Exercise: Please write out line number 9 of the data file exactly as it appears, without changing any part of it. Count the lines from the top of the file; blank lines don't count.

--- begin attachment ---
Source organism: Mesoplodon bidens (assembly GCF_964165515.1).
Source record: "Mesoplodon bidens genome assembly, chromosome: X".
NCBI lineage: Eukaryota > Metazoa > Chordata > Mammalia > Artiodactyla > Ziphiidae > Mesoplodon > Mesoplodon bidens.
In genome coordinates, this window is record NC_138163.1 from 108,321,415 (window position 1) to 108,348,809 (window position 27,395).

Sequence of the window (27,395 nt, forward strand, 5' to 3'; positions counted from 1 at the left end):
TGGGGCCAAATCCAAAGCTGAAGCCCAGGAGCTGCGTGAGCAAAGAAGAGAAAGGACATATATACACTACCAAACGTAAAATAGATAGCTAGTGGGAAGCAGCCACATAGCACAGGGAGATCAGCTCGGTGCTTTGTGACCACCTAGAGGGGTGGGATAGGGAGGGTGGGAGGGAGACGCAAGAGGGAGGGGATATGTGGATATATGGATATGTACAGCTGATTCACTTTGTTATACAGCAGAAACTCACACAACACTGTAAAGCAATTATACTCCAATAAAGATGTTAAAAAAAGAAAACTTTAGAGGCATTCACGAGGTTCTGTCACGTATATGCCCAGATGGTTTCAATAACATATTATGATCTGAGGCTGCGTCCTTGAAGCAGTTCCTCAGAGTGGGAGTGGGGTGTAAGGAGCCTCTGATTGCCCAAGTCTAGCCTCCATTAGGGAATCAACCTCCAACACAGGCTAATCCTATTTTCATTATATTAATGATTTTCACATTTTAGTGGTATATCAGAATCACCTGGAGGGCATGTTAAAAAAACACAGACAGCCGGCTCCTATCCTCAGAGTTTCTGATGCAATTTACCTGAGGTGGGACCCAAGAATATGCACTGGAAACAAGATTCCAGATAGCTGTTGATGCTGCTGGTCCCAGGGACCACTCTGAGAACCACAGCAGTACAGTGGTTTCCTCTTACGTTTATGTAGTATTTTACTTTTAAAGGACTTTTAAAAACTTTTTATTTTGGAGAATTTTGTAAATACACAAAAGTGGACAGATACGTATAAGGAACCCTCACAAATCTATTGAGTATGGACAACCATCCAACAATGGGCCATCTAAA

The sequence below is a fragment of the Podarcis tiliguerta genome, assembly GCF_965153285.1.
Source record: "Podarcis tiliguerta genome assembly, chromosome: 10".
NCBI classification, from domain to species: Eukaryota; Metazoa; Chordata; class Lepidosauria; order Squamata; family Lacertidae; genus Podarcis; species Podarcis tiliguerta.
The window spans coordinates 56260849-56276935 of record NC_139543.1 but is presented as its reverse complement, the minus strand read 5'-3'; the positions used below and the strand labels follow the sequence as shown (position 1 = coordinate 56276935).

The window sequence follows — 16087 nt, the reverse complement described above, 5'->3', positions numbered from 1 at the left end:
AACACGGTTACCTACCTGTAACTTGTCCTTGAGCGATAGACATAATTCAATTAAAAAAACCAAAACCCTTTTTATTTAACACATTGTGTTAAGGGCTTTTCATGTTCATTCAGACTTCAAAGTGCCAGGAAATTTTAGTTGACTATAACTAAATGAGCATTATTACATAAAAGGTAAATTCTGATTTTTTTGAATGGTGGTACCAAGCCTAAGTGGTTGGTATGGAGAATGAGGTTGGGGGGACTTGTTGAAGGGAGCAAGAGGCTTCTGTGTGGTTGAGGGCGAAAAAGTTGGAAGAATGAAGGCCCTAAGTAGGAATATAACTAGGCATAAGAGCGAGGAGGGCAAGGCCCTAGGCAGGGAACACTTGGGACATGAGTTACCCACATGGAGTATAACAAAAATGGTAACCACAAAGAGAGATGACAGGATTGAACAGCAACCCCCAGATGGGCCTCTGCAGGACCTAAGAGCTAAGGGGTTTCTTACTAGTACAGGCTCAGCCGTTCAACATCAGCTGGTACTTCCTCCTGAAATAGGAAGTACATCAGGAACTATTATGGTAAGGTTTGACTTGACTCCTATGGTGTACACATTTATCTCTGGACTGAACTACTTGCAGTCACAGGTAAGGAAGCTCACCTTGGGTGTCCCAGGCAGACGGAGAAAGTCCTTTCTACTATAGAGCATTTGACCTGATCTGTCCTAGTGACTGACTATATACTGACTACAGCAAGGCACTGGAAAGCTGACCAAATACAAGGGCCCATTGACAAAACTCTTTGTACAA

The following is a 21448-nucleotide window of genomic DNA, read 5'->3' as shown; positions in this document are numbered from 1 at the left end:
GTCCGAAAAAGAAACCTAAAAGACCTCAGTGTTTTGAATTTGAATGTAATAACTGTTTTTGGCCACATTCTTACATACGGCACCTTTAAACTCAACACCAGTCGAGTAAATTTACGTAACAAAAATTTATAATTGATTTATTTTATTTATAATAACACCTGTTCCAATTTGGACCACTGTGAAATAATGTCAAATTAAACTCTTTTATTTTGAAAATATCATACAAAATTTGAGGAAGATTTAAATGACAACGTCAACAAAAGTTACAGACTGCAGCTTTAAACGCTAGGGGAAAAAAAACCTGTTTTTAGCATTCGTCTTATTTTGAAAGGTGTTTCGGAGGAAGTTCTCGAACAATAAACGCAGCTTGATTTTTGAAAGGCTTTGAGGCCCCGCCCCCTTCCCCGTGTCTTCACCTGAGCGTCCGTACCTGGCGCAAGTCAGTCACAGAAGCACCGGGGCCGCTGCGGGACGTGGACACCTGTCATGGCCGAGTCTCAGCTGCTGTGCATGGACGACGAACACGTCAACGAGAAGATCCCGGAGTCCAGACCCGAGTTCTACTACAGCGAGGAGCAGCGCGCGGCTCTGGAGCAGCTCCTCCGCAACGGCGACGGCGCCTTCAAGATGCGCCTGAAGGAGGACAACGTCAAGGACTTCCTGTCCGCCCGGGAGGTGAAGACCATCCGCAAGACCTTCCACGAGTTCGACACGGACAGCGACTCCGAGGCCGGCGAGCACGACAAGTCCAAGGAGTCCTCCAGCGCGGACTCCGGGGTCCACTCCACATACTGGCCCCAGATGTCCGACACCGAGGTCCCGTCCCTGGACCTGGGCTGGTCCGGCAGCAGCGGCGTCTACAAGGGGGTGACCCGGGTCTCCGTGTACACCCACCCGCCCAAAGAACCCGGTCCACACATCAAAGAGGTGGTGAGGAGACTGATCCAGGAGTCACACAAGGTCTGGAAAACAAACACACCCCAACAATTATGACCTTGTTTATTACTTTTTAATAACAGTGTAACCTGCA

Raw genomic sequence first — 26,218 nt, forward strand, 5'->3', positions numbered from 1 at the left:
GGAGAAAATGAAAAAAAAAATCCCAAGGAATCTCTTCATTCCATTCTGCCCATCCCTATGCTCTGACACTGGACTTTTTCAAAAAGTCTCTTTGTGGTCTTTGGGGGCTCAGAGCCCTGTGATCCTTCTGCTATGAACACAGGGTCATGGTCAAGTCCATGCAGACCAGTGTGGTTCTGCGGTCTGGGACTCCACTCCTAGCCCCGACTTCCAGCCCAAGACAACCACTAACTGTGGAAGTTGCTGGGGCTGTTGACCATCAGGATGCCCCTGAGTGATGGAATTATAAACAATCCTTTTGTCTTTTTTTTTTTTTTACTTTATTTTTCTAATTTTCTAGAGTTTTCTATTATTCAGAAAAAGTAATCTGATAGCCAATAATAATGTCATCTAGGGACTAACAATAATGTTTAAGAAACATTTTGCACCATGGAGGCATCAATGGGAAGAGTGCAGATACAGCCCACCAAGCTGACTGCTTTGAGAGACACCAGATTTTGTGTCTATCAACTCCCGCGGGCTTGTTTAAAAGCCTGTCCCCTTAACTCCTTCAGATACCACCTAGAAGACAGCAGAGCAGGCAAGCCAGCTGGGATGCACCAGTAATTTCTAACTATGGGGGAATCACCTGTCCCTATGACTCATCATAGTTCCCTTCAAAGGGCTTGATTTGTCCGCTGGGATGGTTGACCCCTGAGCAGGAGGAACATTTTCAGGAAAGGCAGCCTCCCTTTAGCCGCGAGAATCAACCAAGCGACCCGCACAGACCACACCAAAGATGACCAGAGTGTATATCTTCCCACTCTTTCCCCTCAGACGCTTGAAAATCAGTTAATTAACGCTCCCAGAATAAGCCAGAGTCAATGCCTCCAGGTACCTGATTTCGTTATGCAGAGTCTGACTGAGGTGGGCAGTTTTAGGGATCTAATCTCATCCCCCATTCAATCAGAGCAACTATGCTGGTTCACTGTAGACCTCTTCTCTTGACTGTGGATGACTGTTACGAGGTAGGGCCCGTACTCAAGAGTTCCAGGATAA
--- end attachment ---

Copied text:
NCBI classification, from domain to species: Eukaryota; Metazoa; Chordata; class Lepidosauria; order Squamata; family Lacertidae; genus Podarcis; species Podarcis tiliguerta.